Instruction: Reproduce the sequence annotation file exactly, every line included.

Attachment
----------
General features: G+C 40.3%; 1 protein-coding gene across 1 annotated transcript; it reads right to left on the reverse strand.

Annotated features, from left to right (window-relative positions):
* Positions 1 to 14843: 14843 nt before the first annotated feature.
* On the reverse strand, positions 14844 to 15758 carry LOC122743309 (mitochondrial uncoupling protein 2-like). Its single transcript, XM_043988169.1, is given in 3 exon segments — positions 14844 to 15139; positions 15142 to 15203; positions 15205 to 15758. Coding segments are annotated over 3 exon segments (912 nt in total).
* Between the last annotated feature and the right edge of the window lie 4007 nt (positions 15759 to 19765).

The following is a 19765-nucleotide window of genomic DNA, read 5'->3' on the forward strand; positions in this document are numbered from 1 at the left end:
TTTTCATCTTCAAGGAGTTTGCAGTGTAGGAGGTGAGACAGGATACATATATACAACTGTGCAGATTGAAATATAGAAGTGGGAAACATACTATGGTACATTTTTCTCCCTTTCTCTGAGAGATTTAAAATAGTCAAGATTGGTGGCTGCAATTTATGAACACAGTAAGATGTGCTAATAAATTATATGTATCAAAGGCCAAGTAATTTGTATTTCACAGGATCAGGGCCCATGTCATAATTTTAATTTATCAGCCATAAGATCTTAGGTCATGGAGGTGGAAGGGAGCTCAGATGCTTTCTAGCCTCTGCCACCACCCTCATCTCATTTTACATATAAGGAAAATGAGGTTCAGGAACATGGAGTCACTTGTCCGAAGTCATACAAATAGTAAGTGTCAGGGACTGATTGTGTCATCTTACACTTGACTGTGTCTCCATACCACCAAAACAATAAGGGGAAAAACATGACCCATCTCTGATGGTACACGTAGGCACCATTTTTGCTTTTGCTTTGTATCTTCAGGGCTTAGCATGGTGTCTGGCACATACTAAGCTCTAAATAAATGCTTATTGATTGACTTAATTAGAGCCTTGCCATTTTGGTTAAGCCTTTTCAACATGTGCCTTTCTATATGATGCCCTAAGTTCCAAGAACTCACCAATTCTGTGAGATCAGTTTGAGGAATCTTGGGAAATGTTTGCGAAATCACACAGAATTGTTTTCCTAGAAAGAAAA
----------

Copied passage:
General features: G+C 40.3%; 1 protein-coding gene across 1 annotated transcript; it reads right to left on the reverse strand.

Annotated features, from left to right (window-relative positions):
* Positions 1 to 14843: 14843 nt before the first annotated feature.
* On the reverse strand, positions 14844 to 15758 carry LOC122743309 (mitochondrial uncoupling protein 2-like). Its single transcript, XM_043988169.1, is given in 3 exon segments — positions 14844 to 15139; positions 15142 to 15203; positions 15205 to 15758. Coding segments are annotated over 3 exon segments (912 nt in total).
* Between the last annotated feature and the right edge of the window lie 4007 nt (positions 15759 to 19765).

The following is a 19765-nucleotide window of genomic DNA, read 5'->3' on the forward strand; positions in this document are numbered from 1 at the left end:
TTTTCATCTTCAAGGAGTTTGCAGTGTAGGAGGTGAGACAGGATACATATATACAACTGTGCAGATTGAAATATAGAAGTGGGAAACATACTATGGTACATTTTTCTCCCTTTCTCTGAGAGATTTAAAATAGTCAAGATTGGTGGCTGCAATTTATGAACACAGTAAGATGTGCTAATAAATTATATGTATCAAAGGCCAAGTAATTTGTATTTCACAGGATCAGGGCCCATGTCATAATTTTAATTTATCAGCCATAAGATCTTAGGTCATGGAGGTGGAAGGGAGCTCAGATGCTTTCTAGCCTCTGCCACCACCCTCATCTCATTTTACATATAAGGAAAATGAGGTTCAGGAACATGGAGTCACTTGTCCGAAGTCATACAAATAGTAAGTGTCAGGGACTGATTGTGTCATCTTACACTTGACTGTGTCTCCATACCACCAAAACAATAAGGGGAAAAACATGACCCATCTCTGATGGTACACGTAGGCACCATTTTTGCTTTTGCTTTGTATCTTCAGGGCTTAGCATGGTGTCTGGCACATACTAAGCTCTAAATAAATGCTTATTGATTGACTTAATTAGAGCCTTGCCATTTTGGTTAAGCCTTTTCAACATGTGCCTTTCTATATGATGCCCTAAGTTCCAAGAACTCACCAATTCTGTGAGATCAGTTTGAGGAATCTTGGGAAATGTTTGCGAAATCACACAGAATTGTTTTCCTAGAAAGAAAA